Twitter users from Denmark, Finland, Norway, and Poland can breathe a sigh of relief—and dump their Google Translate bookmarks.
Their native tongues are the latest to be added to the microblogging platform. Twitter Inc. made the announcement Wednesday.
But that move continues to leave tens of millions of Twitter’s loyal users in the lurch, linguistically speaking.
Twitter now supports 21 different languages. In July 2010, half of the messages broadcast over its network were in English. As of October, that had dropped to less than four in ten.
Some of the other recent languages added the platform include Spanish and French in 2009 and Brazilian Portuguese, Dutch, Indonesian, Filipino, and Malay this past summer.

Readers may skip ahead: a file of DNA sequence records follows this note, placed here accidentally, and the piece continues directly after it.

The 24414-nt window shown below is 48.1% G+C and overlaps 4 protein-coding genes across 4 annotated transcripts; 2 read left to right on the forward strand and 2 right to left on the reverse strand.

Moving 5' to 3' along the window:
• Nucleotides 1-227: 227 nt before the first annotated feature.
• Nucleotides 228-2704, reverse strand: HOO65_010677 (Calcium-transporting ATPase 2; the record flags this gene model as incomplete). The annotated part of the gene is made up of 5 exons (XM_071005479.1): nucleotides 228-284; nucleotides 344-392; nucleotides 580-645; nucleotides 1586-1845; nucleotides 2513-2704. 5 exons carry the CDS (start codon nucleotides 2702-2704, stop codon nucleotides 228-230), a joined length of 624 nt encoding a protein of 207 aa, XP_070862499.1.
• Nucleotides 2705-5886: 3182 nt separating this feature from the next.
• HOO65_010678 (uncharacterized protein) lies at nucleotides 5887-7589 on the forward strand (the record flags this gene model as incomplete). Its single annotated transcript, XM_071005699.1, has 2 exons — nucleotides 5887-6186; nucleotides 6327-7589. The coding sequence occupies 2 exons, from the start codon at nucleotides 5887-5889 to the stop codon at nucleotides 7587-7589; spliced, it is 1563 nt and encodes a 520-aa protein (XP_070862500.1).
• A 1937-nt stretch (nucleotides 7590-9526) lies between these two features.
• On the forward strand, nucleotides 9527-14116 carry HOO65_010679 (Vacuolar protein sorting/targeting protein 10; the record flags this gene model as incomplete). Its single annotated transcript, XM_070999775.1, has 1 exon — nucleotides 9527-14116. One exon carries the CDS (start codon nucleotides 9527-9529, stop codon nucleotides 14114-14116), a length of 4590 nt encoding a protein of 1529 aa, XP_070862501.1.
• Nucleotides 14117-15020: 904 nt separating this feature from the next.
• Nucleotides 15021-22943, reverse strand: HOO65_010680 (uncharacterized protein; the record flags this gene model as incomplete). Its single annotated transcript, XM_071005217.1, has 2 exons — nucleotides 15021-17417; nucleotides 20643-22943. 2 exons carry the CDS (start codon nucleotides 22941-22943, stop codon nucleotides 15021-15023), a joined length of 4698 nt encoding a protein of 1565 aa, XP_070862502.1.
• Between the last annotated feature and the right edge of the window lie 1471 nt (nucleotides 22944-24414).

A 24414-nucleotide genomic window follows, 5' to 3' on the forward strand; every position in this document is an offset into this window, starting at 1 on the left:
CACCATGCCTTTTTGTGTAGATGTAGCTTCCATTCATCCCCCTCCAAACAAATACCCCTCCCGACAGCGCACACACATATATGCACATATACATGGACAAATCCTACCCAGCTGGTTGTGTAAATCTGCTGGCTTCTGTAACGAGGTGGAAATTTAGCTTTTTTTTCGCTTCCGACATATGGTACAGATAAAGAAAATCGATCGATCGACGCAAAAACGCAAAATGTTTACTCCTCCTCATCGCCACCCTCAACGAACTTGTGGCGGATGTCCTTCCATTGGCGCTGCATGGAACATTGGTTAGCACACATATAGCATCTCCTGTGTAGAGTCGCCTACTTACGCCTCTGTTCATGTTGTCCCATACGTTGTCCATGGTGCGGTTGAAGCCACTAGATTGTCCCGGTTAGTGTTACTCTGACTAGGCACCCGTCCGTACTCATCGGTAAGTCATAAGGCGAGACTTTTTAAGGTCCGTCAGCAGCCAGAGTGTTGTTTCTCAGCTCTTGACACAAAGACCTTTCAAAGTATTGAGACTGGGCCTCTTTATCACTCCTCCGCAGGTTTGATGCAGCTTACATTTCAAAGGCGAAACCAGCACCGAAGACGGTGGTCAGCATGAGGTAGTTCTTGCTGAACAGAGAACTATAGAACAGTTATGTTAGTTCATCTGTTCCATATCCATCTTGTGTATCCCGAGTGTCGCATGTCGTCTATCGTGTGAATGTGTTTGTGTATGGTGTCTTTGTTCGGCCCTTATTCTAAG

The biggest hole in Twitter’s linguistic lineup remains Arabic. Developers and ordinary users have repeatedly requested that Twitter add it. Despite the lack of a native-language option on Twitter.com, it has seen explosive growth throughout Arab-speaking countries in the past year. Activists and ordinary citizens made extensive use of Twitter to report on developments in the Arab Spring revolutions that swept through North Africa and the Middle East over the past year.